Tuesday, February 24, 2009


#55, Broadway, NYC

There's something about wandering around the financial district -- those narrow, crooked streets, the towering skyscrapers, the sharp angles -- that makes me feel like I'm trapped in a kind of urban Cabinet of Dr. Caligari. It brings out a peculiar anxiety that I don't feel anywhere else in the city. It's exhilarating, it's nightmarish, it feels like being swallowed up by the great metropolis. Nothing in the wide avenues of uptown quite prepares you for the little rat's maze that awaits once you cross over into lower Manhattan. For me, the boundary is Fulton Street: everything above is run-of-the-mill mad Manhattan, everything beneath it is German Expressionism. It got me thinking about boundaries: where do you draw your own personal boundaries of the city? Which streets do you use to delineate changes in the landscape? Which pockets make you feel at home and in which ones will you always feel lost?


Ray Gunn said...

My southern boundary is Chambers Street. Despite having lived relatively nearby and having a friend live in the financial district for years, I also find that part of Manhattan labyrinthine and eerie. I never feel at ease north of 98th on the east or north of 125 on the west until I get to my own neighborhood. But the rest of the city is my playground.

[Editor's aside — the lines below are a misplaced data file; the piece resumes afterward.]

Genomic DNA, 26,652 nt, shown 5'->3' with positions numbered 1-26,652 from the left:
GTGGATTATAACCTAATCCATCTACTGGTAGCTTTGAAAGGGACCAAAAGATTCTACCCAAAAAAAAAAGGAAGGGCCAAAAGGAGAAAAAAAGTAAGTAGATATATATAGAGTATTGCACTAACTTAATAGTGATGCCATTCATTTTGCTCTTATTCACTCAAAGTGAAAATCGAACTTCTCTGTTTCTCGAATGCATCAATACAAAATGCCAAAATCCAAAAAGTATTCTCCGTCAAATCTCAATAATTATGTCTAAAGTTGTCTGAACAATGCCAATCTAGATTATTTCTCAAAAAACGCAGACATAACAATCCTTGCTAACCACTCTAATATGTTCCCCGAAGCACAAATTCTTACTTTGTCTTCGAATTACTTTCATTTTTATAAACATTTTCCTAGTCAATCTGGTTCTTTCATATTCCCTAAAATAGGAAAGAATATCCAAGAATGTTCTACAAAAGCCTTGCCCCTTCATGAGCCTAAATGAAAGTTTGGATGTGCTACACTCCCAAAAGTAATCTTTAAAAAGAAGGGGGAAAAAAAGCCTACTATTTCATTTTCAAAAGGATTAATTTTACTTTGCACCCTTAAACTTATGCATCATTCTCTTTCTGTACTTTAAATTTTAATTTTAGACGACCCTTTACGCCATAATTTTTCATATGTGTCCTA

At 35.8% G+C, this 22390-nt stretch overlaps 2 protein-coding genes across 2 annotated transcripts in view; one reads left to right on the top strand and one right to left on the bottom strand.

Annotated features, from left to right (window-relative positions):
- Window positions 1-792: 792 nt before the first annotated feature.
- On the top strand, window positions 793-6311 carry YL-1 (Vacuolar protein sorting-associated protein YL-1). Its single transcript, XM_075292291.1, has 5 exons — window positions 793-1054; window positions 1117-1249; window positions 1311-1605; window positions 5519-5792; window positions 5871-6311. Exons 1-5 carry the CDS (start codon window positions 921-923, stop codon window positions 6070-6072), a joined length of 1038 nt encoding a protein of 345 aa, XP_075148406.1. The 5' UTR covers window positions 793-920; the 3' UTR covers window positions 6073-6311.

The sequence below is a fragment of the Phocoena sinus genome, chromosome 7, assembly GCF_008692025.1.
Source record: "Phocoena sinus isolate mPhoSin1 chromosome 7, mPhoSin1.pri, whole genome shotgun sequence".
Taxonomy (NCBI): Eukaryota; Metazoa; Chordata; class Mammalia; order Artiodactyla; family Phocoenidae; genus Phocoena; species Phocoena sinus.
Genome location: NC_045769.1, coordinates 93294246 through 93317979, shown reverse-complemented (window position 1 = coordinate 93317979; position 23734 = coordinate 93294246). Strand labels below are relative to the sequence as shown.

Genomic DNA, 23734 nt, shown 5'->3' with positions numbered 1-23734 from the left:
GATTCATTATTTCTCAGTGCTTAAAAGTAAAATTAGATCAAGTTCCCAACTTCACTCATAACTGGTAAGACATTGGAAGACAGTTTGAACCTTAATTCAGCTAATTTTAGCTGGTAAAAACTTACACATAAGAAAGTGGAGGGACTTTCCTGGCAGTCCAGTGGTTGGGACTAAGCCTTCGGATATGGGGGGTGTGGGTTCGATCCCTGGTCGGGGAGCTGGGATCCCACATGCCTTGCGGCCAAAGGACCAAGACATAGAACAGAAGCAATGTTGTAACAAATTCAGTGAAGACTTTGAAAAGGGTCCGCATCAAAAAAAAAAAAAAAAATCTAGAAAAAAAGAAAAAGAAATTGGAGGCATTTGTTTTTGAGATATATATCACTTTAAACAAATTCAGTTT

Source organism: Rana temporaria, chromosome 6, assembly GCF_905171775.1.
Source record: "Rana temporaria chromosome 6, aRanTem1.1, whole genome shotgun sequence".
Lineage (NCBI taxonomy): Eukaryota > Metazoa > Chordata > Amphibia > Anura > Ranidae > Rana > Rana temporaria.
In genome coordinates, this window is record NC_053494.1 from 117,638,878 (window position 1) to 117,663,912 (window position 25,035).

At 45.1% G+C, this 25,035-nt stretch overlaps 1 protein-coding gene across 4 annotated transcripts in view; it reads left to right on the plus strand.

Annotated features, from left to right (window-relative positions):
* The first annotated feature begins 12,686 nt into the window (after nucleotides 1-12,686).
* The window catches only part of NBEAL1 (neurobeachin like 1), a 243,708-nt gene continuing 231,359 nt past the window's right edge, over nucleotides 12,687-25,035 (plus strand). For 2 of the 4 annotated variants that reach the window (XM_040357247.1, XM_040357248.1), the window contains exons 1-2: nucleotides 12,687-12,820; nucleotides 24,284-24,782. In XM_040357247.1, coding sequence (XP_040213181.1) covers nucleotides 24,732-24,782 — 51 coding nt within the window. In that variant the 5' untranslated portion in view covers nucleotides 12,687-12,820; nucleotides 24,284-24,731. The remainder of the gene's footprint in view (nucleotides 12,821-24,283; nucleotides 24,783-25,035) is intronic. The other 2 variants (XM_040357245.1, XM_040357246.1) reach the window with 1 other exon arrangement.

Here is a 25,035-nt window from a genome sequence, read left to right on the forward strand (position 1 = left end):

yeddly - charmingly off-kilter and bewildering in the manner of people two generations ahead of or behind your own

Therese Cox said...

Yes, and Chambers Street also has those eerie eyes that follow you in the subway station. Creepy.

But I love the idea of the city being a playground. And just like you always had a favorite place on the playground as a kid (the monkey bars, the tunnel slide), you have favorites on the map.

Fulton's my boundary I think because of the old Strand Annex bookstore that used to be there. It's gone now, but the invisible boundary remains.

Julie said...

Invisible boundaries are the best as only the building can be demolished.

Garish number with what appears, at first glance, to be a hammer'n'sickle.

Must go. Big medical day today.